Tag Archives: Data theft

risk-driven medical device security

How to protect your personal information from medical data theft

Private, personal information can be bought and sold on the black market for as little as fifty cents to a dollar, according to a report from Fox Business. But personal medical information can go for much higher prices, creating a market for criminals looking to defraud insurance companies of exorbitant sums of money. Overall, about $40 billion in annual health care fraud can be attributed to medical identity theft. As a result, consumers need to take extra efforts to ensure their personal information is protected from medical identity theft. The best way to guard yourself is to understand the methods through which criminals try to acquire this sensitive information.

1. Don’t give information over the phone

The telephone is a prime channel for criminals attempting to defraud private individuals. They typically pose as insurance companies, medical clinics, doctors’ offices or other institutions to solicit your private information, according to the Federal Trade Commission. Be very hesitant when revealing this information over the phone. Ask for additional information to verify their identity, and if you can’t confirm the individual or the organization, explain that you simply aren’t comfortable giving that information over the phone. Most legitimate medical entities will understand this concern, while scam artists will be frustrated and thwarted.

2. Pay close attention to medical bills and statements

You should keep a close eye on the paper trail of your medical bills, services and statements. When criminals steal your medical identity, they can’t cover up all evidence of this fraud. Services billed to your insurance company, for example, will count toward your deductible and/or coverage limits and show up on statements. Bills from the doctor’s office should also be closely watched.

Once you’ve thoroughly reviewed this information, shred the documents before throwing them away. Billing statements and other documents can be a source of your private information for criminals who go dumpster diving in hopes of finding opportunities to defraud.

3. Enlist the help of identity protection and monitoring services

Pursuing protective and preventative services is one way to protect your identity before you suffer the ill effects of fraud. Companies like LifeLock specialize in monitoring your activity and protecting clients from being defrauded in the first place. If your personal information is stolen and used for these purposes, identity protection services can pick up on this criminal activity right away, putting an end to theft, thus minimizing its negative impact on your finances. These services should not stop consumers from shredding sensitive documents and employing safe habits, but they can be an excellent supplement offering protection where the typical person is exposed.

4. Investigate inaccuracies and strange listings on your medical record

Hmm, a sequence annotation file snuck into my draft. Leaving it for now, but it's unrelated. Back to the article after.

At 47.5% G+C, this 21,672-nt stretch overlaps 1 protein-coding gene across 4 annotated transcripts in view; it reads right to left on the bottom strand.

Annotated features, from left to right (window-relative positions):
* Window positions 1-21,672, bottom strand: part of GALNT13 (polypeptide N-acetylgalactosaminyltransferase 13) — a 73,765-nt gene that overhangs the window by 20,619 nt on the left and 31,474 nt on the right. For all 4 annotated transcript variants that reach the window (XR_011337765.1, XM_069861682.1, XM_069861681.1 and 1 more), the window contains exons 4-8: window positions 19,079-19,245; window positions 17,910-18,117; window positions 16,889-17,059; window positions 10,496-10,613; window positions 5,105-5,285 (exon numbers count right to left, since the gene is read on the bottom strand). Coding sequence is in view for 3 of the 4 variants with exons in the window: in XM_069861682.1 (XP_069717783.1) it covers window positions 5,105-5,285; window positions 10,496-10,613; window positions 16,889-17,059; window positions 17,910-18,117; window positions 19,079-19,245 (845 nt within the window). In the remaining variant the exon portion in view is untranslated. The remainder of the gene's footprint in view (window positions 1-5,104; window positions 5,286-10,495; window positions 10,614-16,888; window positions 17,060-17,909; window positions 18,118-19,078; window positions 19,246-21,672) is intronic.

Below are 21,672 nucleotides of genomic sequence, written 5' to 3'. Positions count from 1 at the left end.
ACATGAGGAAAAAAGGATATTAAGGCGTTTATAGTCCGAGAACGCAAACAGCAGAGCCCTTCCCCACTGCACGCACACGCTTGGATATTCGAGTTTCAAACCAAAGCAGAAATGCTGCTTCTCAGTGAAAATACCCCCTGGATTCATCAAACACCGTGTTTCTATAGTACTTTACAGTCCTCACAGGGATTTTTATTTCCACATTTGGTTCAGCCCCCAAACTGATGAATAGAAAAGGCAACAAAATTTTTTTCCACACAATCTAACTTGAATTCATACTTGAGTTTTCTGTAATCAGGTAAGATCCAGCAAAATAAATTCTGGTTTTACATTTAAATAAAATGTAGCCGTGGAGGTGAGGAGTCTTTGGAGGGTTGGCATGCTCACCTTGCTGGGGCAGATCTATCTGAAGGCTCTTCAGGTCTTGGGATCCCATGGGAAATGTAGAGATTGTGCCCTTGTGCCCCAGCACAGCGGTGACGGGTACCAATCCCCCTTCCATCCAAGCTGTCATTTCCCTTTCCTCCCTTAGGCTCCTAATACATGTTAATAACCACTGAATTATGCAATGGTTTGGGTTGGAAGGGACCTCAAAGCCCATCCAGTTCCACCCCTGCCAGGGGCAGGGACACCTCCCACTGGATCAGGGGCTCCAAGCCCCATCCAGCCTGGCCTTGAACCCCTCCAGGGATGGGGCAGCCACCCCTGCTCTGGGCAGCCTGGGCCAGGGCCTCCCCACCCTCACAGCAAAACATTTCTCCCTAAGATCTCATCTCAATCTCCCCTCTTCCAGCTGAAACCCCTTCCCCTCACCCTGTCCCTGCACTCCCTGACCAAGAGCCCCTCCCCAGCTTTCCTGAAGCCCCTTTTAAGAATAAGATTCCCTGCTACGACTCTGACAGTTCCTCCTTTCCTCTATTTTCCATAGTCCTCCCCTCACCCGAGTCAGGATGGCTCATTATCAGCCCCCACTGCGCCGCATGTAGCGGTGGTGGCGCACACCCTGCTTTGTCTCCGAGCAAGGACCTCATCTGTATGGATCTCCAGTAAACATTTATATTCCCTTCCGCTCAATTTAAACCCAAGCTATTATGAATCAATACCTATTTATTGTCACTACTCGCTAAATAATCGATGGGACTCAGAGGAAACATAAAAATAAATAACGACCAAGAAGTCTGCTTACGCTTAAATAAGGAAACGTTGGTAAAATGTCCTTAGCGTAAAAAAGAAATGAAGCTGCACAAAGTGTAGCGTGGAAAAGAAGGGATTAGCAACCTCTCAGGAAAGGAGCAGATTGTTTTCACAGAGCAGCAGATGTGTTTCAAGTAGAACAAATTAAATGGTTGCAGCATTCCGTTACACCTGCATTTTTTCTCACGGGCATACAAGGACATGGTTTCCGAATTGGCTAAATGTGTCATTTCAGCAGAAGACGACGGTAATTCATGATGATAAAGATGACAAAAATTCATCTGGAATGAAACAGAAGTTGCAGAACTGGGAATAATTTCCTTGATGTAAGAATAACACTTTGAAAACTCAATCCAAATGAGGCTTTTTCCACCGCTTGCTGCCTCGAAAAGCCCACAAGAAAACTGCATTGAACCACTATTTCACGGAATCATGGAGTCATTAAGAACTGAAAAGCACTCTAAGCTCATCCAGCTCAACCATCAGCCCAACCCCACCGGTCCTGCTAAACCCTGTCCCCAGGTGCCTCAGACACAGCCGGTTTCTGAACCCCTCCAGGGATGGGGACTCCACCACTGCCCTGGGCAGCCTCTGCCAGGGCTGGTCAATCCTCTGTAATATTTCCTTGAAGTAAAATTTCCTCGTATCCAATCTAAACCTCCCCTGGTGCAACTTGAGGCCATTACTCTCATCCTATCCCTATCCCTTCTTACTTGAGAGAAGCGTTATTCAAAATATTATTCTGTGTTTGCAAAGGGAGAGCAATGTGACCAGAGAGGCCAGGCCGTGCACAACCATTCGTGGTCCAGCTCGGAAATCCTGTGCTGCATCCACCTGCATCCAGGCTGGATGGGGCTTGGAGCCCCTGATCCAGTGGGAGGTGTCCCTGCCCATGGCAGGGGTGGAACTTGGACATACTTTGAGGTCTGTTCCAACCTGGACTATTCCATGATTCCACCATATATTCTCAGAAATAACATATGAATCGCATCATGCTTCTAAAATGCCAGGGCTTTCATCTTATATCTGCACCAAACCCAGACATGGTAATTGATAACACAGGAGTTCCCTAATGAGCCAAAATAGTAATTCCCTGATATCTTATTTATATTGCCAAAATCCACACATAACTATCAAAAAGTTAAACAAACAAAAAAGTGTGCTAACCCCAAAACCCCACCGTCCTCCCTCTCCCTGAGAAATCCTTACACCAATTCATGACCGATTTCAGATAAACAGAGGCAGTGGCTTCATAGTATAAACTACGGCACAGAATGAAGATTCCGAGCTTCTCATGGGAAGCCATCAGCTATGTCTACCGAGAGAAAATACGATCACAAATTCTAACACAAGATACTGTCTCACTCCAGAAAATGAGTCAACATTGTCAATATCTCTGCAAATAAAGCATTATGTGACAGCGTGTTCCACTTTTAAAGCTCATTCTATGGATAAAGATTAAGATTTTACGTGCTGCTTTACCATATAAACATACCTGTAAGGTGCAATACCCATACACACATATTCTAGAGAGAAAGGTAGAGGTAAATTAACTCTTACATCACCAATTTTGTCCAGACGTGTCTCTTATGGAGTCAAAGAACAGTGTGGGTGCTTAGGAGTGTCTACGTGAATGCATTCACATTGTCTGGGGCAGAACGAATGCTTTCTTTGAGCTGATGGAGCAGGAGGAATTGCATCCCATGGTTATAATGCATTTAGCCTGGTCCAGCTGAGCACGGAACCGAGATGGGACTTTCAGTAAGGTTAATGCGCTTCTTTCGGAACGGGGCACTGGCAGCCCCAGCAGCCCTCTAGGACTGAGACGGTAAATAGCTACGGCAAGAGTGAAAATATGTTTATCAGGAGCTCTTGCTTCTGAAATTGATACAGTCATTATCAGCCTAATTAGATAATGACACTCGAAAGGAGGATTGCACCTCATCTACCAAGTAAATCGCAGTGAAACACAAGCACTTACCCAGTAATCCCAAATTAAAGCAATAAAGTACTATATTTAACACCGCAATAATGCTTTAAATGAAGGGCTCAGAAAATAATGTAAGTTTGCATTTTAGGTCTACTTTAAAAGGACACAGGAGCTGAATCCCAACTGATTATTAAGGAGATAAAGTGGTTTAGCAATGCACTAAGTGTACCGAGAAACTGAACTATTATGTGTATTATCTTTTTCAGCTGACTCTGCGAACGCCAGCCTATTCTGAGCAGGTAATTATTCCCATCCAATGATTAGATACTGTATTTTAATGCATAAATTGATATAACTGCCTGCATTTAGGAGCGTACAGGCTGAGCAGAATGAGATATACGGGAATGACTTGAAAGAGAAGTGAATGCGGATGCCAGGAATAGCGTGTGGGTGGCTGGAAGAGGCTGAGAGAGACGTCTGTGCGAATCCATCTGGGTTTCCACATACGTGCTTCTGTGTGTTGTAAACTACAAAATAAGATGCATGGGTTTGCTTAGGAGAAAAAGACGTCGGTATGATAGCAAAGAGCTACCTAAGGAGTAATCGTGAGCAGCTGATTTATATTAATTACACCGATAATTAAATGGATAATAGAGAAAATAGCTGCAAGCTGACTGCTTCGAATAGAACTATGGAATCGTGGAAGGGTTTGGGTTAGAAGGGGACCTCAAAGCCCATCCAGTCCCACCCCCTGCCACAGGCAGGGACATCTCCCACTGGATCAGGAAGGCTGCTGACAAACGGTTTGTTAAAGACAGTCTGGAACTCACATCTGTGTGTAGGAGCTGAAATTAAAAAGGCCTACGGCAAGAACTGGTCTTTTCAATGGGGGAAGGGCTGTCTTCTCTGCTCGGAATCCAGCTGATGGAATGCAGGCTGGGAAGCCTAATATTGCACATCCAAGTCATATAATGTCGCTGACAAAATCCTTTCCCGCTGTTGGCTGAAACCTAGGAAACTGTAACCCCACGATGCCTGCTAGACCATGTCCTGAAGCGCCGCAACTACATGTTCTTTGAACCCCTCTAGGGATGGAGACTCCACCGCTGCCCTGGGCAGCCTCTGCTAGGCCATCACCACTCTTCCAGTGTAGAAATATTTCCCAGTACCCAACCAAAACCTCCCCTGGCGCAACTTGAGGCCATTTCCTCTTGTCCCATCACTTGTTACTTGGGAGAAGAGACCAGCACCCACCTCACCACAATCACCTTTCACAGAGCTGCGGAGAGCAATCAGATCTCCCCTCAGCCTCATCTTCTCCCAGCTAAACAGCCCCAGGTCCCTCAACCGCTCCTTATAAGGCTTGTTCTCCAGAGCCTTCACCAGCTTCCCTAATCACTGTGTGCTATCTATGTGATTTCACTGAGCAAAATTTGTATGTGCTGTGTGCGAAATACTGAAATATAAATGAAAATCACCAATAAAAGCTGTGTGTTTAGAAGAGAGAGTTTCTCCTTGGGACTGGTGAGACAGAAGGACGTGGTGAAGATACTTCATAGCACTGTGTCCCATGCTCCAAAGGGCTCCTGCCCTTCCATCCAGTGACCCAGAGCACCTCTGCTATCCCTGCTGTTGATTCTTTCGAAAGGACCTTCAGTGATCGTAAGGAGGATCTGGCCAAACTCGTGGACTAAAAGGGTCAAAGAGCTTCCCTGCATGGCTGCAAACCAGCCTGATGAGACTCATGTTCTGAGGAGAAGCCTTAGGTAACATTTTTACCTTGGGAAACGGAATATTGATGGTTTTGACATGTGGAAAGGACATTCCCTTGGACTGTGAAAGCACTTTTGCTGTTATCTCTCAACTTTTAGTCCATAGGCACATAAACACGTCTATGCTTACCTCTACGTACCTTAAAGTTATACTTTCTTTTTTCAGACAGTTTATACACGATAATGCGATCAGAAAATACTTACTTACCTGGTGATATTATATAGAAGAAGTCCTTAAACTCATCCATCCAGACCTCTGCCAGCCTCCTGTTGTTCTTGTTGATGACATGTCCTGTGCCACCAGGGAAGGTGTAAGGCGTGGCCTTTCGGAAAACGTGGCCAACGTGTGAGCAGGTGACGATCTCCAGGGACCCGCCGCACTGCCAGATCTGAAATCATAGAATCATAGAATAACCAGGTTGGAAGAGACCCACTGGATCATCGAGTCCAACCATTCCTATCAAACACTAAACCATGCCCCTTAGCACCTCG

Your medical record follows you wherever you go, and it lists all of the conditions, injuries and other medical activity you have experienced over the years. When someone uses your medical identity for their own purposes — such as gaining access to prescription drugs — this activity is recorded on your medical history. If you are suspicious of possible medical identity theft, inconsistencies and inaccuracies on your medical record could point to instances of fraud. You can always ask your doctor for your medical records, so if you’re ever in doubt, pull them out and take a close look.

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Charged for stealing 130 million credit card numbers

A Miami man has been charged with the largest data theft ever.

Less than 5 years ago, the main modus operandi for stealing identity information was dumpster diving.  If you shredded your statements, you were safe.   However – today, it’s much more effective to steal the data directly from large retailer databases. Once you’re in – you can steal large quantities of credit card numbers and other personal information.

The interesting thing is that the perp, Albert Gonzales, was an FBI informant who worked both sides of the fence informing the Feds, notifying the bad guys and wardriving wireless networks to inject sniffing software and steal credit card numbers.

See – US Hacker charges on Yahoo.com.

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Ex-Intel worker charged with $1B data theft

Big time data theft event, this time by an employee leaving Intel to go to work for AMD. A Worcester, Mass. man has been charged with stealing trade secrets worth more than $1 billion.

Biswamohan Pani, 33, was indicted for allegedly stealing trade secrets from Intel’s Hudson, Mass. facility and downloading confidential documents from Intel offices in California.

According to the indictment, Pani gave notice to leave Intel and told his superiors he was using up about a week of vacation while looking for a job at a hedge fund.

In reality, according to the indictment, he had taken a job at Intel rival AMD and, while using up vacation time at Intel, was downloading documents marked by Intel as confidential. Without going into the entire discussion of Intel’s management of intellectual property, there are some interesting  questions:

Why was an employee, who had announced he was leaving, and was running down vacation at home – even allowed to have access to Intel file servers?

How did Intel discover that confidential documents were being downloaded? Does Intel use data loss prevention technology? were they tipped off by another employee? or did the investigation start once Intel discovered that the employee was going to work for a competitor and then they started checking download logs?

Full article on the Sacremento Business Journal

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